Visa Free Entry to Britain for European Union Citizens Post-Brexit

GBP Falters as Uncertainty Thrashes European Markets
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August 21, 2017 By: , No Comments

Britain Mulls Sealing Border to Make Good on Brexit Promises

Various proposals have been floated recently regarding how Britain plans to deal with EU immigrants post-Brexit. Some options on the table include a quota system designed to limit the number of skilled migrant workers from the European Union, while others require simply that EU nationals apply for work visa permission. Sources in Whitehall have now confirmed that European Union citizens will not be required to apply for UK visitor visas, but they will be required to apply for work visas.

This news has a broad ranging impact on the UK economy, in that it effectively clamps down on foreign employment. EU immigrants will now be required to comply fully with migration rules and regulations – the same as other workers and visitors in the United Kingdom. But the Brexit decision is not to be confused with a blanket ban on EU nationals coming into the United Kingdom for work purposes. Rather, it is perceived as a controlled immigration policy designed to facilitate ongoing hiring of skilled workers from abroad.

Currently, European Union citizens are not required to apply for a visa to visit or work in the United Kingdom. The rules of Brexit will uphold freedom of movement between European nationals and Britain, but not freedom of employment in the United Kingdom. The problem for conservatives and Brexiteers relates to the drain on UK resources (public funds) that foreign workers from the EU are placing on UK coffers.


Study Claims British Resentment of Foreigners Resulted in Brexit Decision

Rose Meleady, Marieke Vermue, and Charles R. Segeer conducted a study for the University of East Anglia in England. The study found that the Brexit vote was directly correlated with prejudicial bias against EU immigrants. According to the study, the Brexit referendum on June 23, 2016 succeeded because Britons are prejudiced against European Union immigrants and other immigrants. The study also confirmed that Britons who befriended foreigners were likely to have a more liberal view towards the Brexit conundrum. According to the study, the outlying regions of the United Kingdom which have lower numbers of immigrants were heavily biased in favour of a Brexit.

By contrast, the large cities and cosmopolitan centres were largely anti-Brexit. The study puts it down to fear of the unknown, and a degree of ethnocentrism. According to the study, less educated voters and older voters leaned conservative in the Brexit vote and were more inclined to break from the European Union. The study finds that anti-Muslim sentiment was a big driver on the vote, and that Nigel Farage was largely responsible for tipping the scales. This study, although thought-provoking sampled a small control group of 417 people prior to the Brexit vote.


What Is the Immigrant Contribution to the UK Economy?

Despite musings to the contrary, a recent poll found that 79% of the conservative electorate supports sensible immigration policy post-Brexit. According to British Future, a think tank, controlled migration is preferred for EU citizens and refugees. The ICM stated, ‘Immigration brings pressures as well as gains and our decision to leave the EU gives us a chance to change the system.… We need a sensible policy to manage immigration so we control who comes you but still keep immigration that’s good for our economy and society…’ 71% of Tory supporters and 75% of voters over 65 favour reducing net migration to levels lower than 100,000 per annum.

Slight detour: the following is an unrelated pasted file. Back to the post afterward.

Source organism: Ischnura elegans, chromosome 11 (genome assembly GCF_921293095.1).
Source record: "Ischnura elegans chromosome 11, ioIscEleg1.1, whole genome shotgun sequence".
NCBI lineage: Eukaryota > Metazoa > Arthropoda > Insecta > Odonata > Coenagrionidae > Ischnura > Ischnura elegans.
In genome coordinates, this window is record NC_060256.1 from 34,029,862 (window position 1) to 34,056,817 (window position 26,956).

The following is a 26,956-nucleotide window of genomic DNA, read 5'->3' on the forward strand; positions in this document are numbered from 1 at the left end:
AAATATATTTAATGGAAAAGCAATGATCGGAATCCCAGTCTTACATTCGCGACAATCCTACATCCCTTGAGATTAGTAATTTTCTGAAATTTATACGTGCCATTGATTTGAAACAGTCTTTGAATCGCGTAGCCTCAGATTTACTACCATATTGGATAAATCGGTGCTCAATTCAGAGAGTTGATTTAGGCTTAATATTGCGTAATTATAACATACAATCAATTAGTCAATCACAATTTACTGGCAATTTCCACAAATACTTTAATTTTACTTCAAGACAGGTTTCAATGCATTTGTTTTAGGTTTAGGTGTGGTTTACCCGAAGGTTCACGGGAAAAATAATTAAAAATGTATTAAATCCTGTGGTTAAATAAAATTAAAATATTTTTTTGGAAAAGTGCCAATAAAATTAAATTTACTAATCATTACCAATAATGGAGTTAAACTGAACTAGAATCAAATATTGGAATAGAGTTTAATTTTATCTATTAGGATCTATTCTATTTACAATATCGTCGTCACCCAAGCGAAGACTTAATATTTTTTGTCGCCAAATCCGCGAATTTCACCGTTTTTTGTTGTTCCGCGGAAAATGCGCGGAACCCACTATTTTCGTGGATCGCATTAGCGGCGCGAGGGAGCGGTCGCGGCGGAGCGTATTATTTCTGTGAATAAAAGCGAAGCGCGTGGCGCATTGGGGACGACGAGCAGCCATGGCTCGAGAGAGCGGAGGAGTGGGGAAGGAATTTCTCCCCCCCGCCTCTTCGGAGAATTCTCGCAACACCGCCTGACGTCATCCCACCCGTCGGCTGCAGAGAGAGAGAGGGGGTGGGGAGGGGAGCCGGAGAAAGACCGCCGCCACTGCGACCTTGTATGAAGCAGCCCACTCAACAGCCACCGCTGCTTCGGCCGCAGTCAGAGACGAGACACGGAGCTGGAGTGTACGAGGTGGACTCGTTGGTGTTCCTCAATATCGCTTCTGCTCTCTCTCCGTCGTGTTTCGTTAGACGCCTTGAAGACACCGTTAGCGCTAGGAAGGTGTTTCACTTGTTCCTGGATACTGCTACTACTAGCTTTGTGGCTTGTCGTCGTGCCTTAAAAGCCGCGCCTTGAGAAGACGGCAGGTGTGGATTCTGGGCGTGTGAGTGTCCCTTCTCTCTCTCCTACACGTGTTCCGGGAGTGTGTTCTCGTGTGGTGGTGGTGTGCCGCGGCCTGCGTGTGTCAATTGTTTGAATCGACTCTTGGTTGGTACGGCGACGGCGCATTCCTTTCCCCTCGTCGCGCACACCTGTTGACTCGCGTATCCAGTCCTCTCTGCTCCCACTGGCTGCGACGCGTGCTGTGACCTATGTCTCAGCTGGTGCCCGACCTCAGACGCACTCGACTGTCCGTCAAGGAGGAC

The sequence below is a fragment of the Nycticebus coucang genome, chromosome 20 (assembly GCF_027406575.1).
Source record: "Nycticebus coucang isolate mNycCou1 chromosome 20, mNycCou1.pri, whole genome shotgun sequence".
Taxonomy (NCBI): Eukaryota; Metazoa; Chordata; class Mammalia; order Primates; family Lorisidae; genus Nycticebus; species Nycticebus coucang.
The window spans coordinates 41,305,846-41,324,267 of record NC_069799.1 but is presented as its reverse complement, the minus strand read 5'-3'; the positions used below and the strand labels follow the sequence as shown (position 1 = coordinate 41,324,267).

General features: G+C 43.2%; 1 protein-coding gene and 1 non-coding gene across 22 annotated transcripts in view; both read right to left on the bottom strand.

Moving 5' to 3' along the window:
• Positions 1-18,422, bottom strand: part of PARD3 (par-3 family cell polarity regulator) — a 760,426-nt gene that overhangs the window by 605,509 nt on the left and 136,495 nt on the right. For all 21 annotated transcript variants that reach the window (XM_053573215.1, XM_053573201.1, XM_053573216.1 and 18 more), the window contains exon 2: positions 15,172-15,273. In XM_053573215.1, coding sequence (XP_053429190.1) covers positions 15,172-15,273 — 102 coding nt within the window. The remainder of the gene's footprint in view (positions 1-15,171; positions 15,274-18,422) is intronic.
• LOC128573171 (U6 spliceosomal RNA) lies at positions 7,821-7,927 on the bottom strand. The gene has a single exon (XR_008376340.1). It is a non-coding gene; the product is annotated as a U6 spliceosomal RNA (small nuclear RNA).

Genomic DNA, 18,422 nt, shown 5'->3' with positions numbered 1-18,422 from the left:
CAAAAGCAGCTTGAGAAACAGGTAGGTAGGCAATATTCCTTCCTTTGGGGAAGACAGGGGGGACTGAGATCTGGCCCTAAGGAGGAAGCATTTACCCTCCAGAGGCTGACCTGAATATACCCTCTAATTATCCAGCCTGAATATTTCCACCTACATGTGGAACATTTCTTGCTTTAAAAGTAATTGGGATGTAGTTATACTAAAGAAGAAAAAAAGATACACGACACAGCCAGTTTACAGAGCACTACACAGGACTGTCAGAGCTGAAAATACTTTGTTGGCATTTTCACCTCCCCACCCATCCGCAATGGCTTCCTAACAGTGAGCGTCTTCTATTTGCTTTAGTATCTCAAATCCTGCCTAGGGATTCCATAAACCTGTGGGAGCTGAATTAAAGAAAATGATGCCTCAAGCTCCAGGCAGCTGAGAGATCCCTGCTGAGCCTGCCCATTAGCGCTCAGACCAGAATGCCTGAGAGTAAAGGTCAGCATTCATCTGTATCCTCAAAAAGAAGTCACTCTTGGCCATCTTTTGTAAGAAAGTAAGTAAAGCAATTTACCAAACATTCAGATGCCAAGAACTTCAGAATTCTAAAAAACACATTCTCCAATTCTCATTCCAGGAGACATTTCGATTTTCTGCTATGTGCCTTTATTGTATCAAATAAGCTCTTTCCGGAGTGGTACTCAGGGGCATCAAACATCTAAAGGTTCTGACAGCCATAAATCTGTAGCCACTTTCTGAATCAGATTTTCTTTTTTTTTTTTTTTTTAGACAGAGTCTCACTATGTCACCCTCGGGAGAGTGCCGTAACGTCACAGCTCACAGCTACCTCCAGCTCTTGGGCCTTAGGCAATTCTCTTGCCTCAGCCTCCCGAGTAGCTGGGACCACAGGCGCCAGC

The Association of Labour Providers (ALP) in Britain is indicating a labour supply shortage of 15,000 agricultural workers. For the Christmas season, they believe they will have sufficient supply from the EU, but post-Brexit they are less certain. If migration falls beneath the key 100,000 level urged by the Prime Minister, the ALP does not know how Britain will manage its labour-related needs. The ALP believes that Britain needs plenty of fresh blood from abroad, owing to an aging population at home. There are currently 3.3 million European Union nationals in the UK, with 600,000 children. Prime Minister May has argued that they will be able to gain settled status and stay in the UK indefinitely. She has also vowed to fight against splitting up families, meaning that Britain will absorb these immigrants. Post-Brexit, any EU national in the UK for less than 5 years will have to apply to the Home Office for a residency document.

This will cost approximately £65 and generate £195 million for the UK. The British government is also cognizant of the fact that there are 4.5 million Britons living abroad. Their rights need to be safeguarded too. Once the UK leaves the EU, a new passport will need to be issued, and a £500 million tender has already been sent out by the Home Office for production to begin. In terms of the amount of EU nationals in different sectors in the UK economy, this is how it stands at present:

  • Routine inspectors and testers – 20.2% of EU nationals
  • Forklift truck drivers – 21.9% of EU nationals
  • Launderers, dry cleaners and presses – 24.6% of EU nationals
  • Vehicle valeters and cleaners – 26.7% of EU nationals
  • Food, drink & tobacco processors – 39.6% of EU nationals
  • Packers, bottlers, cantors and fillers – 41.6% of EU nationals
  • Doctors and Nurses in the NHS – 10% and 4% of EU nationals


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Brett Chatz

About Brett Chatz

Brett Chatz is a graduate of the University of South Africa, and holds a Bachelor of Commerce degree, with Economics and Strategic management as his major subjects. Nowadays Brett contributes from his vast expertise in online trading for


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